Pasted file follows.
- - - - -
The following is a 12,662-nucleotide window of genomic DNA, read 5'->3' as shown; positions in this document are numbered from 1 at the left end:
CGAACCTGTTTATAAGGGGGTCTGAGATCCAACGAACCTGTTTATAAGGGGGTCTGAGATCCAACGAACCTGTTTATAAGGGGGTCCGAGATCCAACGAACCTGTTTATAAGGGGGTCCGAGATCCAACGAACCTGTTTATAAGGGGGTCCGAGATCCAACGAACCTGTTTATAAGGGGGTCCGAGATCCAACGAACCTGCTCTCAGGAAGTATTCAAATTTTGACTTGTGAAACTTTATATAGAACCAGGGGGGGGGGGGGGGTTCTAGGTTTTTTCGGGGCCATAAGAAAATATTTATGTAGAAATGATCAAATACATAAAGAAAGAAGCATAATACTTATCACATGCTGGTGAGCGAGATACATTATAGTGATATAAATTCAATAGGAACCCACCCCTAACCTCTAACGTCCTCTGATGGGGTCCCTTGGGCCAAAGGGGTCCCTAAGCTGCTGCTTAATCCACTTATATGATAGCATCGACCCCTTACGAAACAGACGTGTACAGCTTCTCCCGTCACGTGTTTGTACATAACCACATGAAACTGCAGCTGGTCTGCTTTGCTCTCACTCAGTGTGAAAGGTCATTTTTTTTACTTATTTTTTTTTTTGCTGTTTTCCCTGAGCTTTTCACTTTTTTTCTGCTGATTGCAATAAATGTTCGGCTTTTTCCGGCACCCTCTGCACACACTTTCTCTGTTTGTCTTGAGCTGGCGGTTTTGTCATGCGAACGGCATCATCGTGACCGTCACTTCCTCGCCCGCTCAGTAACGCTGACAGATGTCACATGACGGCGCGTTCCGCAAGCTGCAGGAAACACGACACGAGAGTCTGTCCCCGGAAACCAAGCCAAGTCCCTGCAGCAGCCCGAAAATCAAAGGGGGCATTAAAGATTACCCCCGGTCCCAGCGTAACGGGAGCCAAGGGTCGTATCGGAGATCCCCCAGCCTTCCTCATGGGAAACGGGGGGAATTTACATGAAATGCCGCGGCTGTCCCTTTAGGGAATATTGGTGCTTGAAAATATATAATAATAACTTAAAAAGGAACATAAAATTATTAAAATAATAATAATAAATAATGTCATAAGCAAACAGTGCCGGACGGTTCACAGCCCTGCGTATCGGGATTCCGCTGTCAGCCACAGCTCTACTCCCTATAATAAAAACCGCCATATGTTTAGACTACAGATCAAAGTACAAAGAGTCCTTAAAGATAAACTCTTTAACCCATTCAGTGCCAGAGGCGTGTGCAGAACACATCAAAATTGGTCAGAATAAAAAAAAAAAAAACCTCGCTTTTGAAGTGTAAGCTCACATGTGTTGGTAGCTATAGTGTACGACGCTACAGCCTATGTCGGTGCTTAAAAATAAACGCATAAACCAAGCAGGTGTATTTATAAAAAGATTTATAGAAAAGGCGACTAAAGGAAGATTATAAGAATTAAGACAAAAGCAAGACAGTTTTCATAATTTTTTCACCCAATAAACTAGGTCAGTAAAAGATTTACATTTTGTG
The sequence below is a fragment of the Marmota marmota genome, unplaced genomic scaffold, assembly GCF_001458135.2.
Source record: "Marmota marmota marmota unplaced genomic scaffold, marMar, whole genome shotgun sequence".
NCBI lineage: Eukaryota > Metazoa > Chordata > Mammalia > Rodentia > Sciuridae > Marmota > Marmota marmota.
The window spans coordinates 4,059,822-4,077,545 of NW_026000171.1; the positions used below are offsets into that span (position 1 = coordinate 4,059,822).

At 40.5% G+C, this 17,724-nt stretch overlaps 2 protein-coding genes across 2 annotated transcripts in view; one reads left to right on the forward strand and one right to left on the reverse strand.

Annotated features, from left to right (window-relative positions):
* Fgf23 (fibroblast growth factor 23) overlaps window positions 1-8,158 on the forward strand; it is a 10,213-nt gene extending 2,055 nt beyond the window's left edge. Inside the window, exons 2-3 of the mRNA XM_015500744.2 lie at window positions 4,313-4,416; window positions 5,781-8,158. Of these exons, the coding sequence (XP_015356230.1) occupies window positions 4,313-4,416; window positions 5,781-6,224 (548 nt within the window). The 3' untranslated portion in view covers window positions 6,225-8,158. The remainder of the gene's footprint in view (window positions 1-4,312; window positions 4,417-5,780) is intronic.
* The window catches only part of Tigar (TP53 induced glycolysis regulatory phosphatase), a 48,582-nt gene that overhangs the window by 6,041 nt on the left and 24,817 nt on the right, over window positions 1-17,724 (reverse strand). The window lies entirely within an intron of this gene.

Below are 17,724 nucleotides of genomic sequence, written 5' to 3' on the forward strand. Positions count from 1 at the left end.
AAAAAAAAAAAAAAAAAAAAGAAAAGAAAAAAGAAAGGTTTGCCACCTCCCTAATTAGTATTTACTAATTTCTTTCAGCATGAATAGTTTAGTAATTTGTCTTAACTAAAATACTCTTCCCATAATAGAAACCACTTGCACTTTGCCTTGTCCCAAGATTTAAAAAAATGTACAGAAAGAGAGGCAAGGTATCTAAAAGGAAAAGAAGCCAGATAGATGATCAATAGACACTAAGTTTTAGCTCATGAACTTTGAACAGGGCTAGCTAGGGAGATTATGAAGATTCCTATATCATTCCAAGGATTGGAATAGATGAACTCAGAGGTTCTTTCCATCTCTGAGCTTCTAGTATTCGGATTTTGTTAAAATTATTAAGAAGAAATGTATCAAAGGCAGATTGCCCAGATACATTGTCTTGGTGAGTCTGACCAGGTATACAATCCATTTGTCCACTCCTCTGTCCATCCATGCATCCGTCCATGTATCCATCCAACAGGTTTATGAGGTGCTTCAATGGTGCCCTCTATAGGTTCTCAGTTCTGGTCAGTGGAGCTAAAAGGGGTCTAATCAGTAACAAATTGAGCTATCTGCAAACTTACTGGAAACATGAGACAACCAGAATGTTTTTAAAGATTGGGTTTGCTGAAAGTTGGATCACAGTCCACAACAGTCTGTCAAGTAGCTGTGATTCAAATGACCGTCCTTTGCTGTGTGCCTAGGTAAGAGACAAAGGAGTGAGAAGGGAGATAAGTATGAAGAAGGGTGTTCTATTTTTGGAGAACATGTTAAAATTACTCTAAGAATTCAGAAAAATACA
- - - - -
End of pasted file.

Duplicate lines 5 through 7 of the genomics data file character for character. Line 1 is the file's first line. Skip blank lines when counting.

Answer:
NCBI lineage: Eukaryota > Metazoa > Chordata > Mammalia > Rodentia > Sciuridae > Marmota > Marmota marmota.
The window spans coordinates 4,059,822-4,077,545 of NW_026000171.1; the positions used below are offsets into that span (position 1 = coordinate 4,059,822).

At 40.5% G+C, this 17,724-nt stretch overlaps 2 protein-coding genes across 2 annotated transcripts in view; one reads left to right on the forward strand and one right to left on the reverse strand.